Dearborn, Mich. — June 14
On June 8, the White House hosted an event focused on building the educated and skilled workforce U.S. manufacturers need to successfully compete in the 21st century economy.
President Obama outlined seven programs to support the goal of providing 500,000 more skilled workers for the manufacturing industry within the next five years. Mentoring high school and college students is one of the ways this will be accomplished.
“Last year, we launched Skills for America’s Future to bring together companies and community colleges around a simple idea: making it easier for workers to gain new skills will make America more competitive in the global economy,” said President Barack Obama. “Today, we are announcing a number of partnerships that will help us make this a reality, by opening doors to new jobs for workers, and helping employers find the trained people they need to compete against companies around the world.”
The Society of Manufacturing Engineers (SME) and the SME Education Foundation, is partnering with the National Action Council for Minorities in Engineering, the National Academy Foundation and General Dynamics – Ordnance and Tactical Systems, to provide more than 1,000 mentorships every year for the next five years, continuing their long tradition of mentoring high school and college students, teachers, counselors and administrators on the requirements for a career in the high-skilled, high-tech environment of the 21st century manufacturing plant.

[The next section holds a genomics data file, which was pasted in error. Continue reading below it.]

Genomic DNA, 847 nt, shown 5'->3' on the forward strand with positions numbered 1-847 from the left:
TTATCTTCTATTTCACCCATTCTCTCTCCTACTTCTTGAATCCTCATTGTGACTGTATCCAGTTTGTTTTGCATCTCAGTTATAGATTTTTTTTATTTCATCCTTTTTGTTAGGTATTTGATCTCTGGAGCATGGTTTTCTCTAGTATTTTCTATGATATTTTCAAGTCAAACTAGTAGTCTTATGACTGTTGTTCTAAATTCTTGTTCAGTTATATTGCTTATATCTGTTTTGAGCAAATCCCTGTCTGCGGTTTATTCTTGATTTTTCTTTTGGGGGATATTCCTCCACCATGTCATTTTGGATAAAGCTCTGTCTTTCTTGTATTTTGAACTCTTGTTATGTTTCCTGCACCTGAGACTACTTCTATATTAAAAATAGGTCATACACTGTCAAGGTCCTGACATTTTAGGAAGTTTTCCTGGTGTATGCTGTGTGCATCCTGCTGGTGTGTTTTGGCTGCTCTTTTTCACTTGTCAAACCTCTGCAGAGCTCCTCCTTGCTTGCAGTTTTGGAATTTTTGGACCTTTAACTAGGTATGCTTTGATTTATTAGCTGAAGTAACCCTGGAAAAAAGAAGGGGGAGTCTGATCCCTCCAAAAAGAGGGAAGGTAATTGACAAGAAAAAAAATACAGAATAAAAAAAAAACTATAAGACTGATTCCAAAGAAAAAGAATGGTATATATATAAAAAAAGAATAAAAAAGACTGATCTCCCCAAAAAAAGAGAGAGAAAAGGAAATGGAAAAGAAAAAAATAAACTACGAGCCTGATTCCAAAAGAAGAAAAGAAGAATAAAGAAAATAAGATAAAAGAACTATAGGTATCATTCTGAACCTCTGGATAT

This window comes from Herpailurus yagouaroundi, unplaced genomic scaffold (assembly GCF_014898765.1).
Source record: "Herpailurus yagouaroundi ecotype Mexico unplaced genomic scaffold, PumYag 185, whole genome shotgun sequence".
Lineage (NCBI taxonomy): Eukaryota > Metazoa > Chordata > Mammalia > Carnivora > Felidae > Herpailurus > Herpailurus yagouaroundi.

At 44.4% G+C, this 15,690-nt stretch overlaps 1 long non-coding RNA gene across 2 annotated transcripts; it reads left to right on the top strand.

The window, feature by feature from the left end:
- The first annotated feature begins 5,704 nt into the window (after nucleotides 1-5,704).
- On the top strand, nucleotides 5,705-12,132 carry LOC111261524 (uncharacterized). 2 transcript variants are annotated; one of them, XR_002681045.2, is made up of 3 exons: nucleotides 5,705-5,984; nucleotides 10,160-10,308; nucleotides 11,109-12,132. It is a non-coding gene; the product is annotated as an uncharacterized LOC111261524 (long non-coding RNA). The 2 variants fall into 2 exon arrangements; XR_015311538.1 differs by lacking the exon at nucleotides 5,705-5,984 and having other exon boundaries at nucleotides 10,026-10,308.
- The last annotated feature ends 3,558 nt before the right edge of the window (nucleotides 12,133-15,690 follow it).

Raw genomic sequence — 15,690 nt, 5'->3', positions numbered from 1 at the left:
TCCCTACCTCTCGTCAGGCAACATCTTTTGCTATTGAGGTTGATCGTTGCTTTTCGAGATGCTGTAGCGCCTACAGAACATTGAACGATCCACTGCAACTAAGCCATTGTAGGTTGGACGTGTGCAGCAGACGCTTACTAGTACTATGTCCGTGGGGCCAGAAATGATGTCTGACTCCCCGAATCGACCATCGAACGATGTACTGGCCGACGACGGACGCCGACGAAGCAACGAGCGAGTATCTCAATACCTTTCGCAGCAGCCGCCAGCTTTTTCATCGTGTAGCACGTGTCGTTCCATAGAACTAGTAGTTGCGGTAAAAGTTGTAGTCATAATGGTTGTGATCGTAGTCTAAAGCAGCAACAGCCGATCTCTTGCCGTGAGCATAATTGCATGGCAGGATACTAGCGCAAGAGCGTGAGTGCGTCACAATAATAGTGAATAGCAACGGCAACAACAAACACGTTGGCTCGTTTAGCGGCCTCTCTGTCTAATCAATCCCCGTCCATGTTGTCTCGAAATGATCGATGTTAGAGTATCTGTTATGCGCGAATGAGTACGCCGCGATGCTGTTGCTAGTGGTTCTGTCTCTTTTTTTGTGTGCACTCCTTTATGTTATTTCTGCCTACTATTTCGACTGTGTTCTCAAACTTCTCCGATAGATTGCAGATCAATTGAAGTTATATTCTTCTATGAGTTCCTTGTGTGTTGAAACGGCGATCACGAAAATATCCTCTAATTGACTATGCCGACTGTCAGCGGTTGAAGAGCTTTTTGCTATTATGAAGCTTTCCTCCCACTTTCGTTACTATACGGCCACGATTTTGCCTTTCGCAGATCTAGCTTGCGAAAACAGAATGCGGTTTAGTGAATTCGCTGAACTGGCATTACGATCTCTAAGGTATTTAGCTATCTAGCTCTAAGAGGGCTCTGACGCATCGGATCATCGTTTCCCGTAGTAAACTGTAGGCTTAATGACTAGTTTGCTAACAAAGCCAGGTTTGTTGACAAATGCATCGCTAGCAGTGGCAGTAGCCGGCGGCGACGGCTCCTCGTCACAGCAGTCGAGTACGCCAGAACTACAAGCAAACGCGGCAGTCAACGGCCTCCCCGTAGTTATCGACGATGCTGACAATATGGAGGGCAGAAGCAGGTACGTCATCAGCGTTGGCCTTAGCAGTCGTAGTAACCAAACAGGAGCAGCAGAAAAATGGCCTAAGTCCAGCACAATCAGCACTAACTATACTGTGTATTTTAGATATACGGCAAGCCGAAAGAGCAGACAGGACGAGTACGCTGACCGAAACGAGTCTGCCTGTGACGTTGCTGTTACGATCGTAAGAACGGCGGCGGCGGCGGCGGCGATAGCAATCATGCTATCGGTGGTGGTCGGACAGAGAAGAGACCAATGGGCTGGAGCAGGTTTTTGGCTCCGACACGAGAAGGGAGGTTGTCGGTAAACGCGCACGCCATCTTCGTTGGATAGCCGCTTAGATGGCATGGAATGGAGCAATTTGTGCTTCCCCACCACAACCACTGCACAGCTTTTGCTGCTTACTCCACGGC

“This is about leveraging the knowledge of the current workforce to ensure a strong industrial base for years to come,” said Mark Tomlinson, executive director/CEO of the Society of Manufacturing Engineers. “Professionals who are passionate about making things can share their enthusiasm with the next generation. That’s how to engage them — get the kids hooked on the thrill of seeing an idea become a reality.”
As a founding partner in the Manufacturing Institute’s NAM-Endorsed Skills Certification System, SME will also play a role in the White House’s strategy to credential 500,000 community college students with skills certifications aligned to manufacturers’ hiring needs.
“Certifications based on industry needs is a win-win for the worker and the employer,” said Tomlinson. “With credentials from the Skills Certification System, a worker can be confident that she has the skills in demand, and the employer will have verification that the potential employee has the skills he claims.”
Source: Society of Manufacturing EngineersFiled under: Learning Delivery